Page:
Mikuri’s background in psychology shows her observing other people as opposed to getting real insight on herself. She does have some amusing daydream sequences when her mind wanders and she projects herself into some dream tv interviews that offer some commentary on her life choices. Her aunt Yuri, an unmarried career woman, serves as a counterpoint to Mikuri’s more aimless lifestyle. I enjoy manga when it gets a little didatic, and there are some great asides in Full-Time Wife Escapist where the characters start discussing the economic conditions facing younger adults in Japan, providing some real world background and context to Mikuri’s unconventional lifestyle choice.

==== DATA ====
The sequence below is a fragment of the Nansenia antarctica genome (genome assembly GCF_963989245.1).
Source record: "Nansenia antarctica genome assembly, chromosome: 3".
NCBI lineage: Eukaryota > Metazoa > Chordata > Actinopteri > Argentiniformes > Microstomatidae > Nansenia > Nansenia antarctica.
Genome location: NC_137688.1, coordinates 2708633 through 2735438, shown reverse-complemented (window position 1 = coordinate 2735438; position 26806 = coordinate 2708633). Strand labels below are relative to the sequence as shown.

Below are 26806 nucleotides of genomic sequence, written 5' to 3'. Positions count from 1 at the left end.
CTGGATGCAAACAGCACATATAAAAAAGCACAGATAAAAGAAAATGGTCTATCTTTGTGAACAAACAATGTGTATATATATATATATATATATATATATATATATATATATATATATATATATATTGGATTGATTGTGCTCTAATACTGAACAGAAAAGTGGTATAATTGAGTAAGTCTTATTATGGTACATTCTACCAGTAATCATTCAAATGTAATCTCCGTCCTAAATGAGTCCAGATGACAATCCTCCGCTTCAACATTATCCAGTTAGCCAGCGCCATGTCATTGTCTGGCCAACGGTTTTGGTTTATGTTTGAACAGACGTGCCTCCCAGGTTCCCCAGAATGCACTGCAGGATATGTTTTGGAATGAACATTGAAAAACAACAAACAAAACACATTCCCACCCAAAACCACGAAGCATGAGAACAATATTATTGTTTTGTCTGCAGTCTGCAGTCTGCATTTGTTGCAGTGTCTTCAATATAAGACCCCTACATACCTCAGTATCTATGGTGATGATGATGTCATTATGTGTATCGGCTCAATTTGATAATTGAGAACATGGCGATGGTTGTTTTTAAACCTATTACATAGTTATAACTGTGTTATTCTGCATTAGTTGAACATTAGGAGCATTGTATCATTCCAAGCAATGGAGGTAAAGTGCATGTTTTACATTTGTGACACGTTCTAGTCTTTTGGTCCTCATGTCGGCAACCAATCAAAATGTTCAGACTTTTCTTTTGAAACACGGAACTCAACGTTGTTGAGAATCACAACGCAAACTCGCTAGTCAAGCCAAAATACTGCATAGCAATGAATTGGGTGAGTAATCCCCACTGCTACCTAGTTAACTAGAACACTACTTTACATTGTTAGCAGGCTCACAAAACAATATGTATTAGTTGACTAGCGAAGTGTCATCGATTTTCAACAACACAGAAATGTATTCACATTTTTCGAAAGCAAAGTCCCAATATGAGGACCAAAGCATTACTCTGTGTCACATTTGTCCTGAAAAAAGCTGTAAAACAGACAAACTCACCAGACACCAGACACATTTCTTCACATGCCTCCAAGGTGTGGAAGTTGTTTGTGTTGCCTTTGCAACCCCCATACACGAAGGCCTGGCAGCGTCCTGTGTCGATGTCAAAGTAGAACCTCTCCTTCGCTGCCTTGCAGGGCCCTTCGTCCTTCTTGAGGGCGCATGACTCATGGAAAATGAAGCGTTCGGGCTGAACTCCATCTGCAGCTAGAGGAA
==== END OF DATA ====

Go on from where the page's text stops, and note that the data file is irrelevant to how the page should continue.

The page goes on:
The first volume sets up the unique relationship situation in The Full-Time Wife Escapist fairly quickly, and the second volume shows some of the issues that happen when the couple continues to try to portray their relationship as real to friends and colleagues, who sense that something is a bit off in the way the couple relate to each other. At the same time, the close proximity of the fake couple is showing some awareness developing between them. This series has a nice slice-of life pace to the storytelling, as everyday activities like preparing dinner have a new slant due to the unique relationship. At the same time, there are some moments of pathos, as Tsuzaki reflects that if Mikuri ever decides to get married for real, he’s going to be alone for the rest of his life.